The Department of Veterinary & Animal Sciences requires students to meet with their academic faculty advisor during the Fall/Spring pre-registration periods. Prior to meeting with your advisor, please review your academic advising report in SPIRE for accuracy and be prepared with any questions you have regarding academic/career goals and your plan of study for the next semester. Your questions and plans will help your advisor to suggest the most appropriate courses, independent study and practica opportunities available to you. Upon completion of your advising appointment, your advisor will remove your registration hold, allowing you to register for classes when your enrollment appointment begins. If you are unfamiliar with who your academic advisor is, please check in the lower right corner of your student center on SPIRE.

Registering for Classes FAQs

Please click the link to view the most Frequently Asked Questions and their answers.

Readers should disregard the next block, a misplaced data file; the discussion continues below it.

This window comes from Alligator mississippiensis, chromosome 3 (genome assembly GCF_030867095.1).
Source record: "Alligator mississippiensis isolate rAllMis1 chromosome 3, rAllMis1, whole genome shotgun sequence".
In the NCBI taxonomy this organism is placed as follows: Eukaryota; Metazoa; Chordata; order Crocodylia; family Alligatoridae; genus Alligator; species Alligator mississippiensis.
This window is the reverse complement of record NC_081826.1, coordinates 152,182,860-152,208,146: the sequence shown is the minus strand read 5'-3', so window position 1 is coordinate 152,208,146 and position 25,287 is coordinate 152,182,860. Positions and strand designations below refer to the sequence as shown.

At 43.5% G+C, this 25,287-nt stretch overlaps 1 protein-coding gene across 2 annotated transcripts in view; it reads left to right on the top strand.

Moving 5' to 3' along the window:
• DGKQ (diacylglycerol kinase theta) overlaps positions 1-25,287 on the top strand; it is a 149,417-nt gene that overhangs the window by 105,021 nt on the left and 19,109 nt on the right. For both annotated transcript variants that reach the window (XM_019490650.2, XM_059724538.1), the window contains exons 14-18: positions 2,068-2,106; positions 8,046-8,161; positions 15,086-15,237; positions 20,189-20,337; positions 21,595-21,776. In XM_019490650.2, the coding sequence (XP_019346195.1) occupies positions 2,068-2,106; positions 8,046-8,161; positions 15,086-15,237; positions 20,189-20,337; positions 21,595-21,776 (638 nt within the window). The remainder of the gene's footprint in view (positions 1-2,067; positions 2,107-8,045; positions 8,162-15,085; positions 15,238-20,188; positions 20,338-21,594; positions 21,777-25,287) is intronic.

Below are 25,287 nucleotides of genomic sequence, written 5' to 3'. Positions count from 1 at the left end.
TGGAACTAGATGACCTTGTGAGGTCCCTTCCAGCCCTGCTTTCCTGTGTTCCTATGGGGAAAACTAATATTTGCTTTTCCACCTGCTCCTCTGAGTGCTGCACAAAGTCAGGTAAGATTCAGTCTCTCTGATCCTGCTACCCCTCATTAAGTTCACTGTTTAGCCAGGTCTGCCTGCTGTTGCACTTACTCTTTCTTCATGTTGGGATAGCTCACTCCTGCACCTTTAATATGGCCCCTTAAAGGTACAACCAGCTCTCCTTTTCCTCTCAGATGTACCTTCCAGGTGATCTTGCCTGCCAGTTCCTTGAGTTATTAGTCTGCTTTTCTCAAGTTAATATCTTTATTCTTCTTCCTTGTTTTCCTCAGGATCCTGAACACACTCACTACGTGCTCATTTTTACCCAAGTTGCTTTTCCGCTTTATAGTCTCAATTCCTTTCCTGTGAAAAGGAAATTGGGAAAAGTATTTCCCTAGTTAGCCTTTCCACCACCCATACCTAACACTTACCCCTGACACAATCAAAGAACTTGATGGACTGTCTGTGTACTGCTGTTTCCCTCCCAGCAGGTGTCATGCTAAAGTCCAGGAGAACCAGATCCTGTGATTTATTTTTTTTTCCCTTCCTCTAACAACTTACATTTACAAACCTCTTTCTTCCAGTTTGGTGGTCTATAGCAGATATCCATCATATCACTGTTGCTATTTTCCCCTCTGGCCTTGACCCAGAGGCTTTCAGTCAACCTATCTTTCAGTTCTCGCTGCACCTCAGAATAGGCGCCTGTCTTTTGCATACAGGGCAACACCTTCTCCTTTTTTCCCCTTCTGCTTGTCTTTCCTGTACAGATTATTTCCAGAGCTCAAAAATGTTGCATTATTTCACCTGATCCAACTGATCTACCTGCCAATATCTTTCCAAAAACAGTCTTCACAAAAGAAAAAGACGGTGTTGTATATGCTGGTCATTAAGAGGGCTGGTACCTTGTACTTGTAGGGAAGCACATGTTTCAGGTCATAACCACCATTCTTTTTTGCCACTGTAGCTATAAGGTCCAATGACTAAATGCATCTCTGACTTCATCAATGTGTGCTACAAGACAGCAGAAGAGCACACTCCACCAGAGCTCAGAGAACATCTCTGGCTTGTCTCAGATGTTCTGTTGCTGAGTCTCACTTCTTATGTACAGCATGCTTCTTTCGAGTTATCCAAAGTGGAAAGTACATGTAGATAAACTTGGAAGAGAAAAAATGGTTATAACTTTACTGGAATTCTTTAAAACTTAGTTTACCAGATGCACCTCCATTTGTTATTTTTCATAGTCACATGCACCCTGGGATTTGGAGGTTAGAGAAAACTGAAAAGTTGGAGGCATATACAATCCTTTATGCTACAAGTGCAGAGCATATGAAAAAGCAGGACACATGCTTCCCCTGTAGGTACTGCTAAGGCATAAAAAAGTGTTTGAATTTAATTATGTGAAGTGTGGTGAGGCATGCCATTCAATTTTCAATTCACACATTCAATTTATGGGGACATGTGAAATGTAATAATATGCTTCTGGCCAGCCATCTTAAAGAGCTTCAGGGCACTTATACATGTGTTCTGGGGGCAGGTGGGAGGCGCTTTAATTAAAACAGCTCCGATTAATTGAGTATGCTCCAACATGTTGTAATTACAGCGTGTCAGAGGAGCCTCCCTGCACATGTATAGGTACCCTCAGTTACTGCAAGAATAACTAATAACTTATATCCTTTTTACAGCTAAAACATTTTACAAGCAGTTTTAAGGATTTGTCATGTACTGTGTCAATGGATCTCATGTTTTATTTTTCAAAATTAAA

The Animal Science Major provides a sound background in the basic sciences to prepare students for a wide range of jobs in agriculture and related biomedical fields. All incoming freshmen enter the program as Animal Science Majors and must declare either the Animal Biotechnology and Research Concentration or the Animal Management Concentration or the Equine Science Concentration. These concentrations will equip students with the skills to make them competitive in the job market after graduation. Qualifying undergraduate students may elect the Commonwealth Honors College program.

For those students who choose to follow a career in Biotechnology, the Department offers a strong, well-structured curriculum that can help make them highly competitive in this market. Furthermore, this concentration will prepare students for graduate school, if they choose to follow this path.

All Animal Science majors must satisfy a set of basic science core courses and the Animal Science core courses. The specific offerings of the Biotechnology and Research concentration commence in the Fall semester of the junior year and continue through to graduation.